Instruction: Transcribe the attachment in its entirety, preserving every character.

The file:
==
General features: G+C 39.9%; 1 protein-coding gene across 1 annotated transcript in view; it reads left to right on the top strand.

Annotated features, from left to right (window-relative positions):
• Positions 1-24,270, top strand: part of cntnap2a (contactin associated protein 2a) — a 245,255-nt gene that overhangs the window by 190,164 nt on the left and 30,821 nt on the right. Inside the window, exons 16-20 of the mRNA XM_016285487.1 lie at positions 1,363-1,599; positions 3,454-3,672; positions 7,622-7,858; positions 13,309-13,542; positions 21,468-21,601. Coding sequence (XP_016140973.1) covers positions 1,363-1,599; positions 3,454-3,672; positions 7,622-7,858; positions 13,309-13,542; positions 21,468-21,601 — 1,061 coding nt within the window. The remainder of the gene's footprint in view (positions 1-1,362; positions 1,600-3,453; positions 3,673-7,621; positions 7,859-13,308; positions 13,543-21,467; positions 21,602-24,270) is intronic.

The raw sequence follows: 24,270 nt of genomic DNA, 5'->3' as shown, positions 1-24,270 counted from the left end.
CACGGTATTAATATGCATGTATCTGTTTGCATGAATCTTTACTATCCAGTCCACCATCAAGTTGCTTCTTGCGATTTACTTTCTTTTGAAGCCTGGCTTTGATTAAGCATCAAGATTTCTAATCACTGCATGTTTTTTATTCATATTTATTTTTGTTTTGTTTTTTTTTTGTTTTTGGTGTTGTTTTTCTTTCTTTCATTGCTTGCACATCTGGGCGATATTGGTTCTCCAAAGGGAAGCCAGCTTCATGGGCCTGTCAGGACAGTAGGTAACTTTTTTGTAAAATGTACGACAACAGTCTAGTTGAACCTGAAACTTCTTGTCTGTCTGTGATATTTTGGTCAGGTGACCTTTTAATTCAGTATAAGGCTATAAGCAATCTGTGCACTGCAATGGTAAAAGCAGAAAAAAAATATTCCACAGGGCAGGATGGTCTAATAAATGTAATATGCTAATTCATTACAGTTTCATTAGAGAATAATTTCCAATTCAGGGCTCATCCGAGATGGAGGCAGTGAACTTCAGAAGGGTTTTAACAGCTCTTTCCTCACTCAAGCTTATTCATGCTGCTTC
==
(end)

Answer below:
General features: G+C 39.9%; 1 protein-coding gene across 1 annotated transcript in view; it reads left to right on the top strand.

Annotated features, from left to right (window-relative positions):
• Positions 1-24,270, top strand: part of cntnap2a (contactin associated protein 2a) — a 245,255-nt gene that overhangs the window by 190,164 nt on the left and 30,821 nt on the right. Inside the window, exons 16-20 of the mRNA XM_016285487.1 lie at positions 1,363-1,599; positions 3,454-3,672; positions 7,622-7,858; positions 13,309-13,542; positions 21,468-21,601. Coding sequence (XP_016140973.1) covers positions 1,363-1,599; positions 3,454-3,672; positions 7,622-7,858; positions 13,309-13,542; positions 21,468-21,601 — 1,061 coding nt within the window. The remainder of the gene's footprint in view (positions 1-1,362; positions 1,600-3,453; positions 3,673-7,621; positions 7,859-13,308; positions 13,543-21,467; positions 21,602-24,270) is intronic.

The raw sequence follows: 24,270 nt of genomic DNA, 5'->3' as shown, positions 1-24,270 counted from the left end.
CACGGTATTAATATGCATGTATCTGTTTGCATGAATCTTTACTATCCAGTCCACCATCAAGTTGCTTCTTGCGATTTACTTTCTTTTGAAGCCTGGCTTTGATTAAGCATCAAGATTTCTAATCACTGCATGTTTTTTATTCATATTTATTTTTGTTTTGTTTTTTTTTTGTTTTTGGTGTTGTTTTTCTTTCTTTCATTGCTTGCACATCTGGGCGATATTGGTTCTCCAAAGGGAAGCCAGCTTCATGGGCCTGTCAGGACAGTAGGTAACTTTTTTGTAAAATGTACGACAACAGTCTAGTTGAACCTGAAACTTCTTGTCTGTCTGTGATATTTTGGTCAGGTGACCTTTTAATTCAGTATAAGGCTATAAGCAATCTGTGCACTGCAATGGTAAAAGCAGAAAAAAAATATTCCACAGGGCAGGATGGTCTAATAAATGTAATATGCTAATTCATTACAGTTTCATTAGAGAATAATTTCCAATTCAGGGCTCATCCGAGATGGAGGCAGTGAACTTCAGAAGGGTTTTAACAGCTCTTTCCTCACTCAAGCTTATTCATGCTGCTTC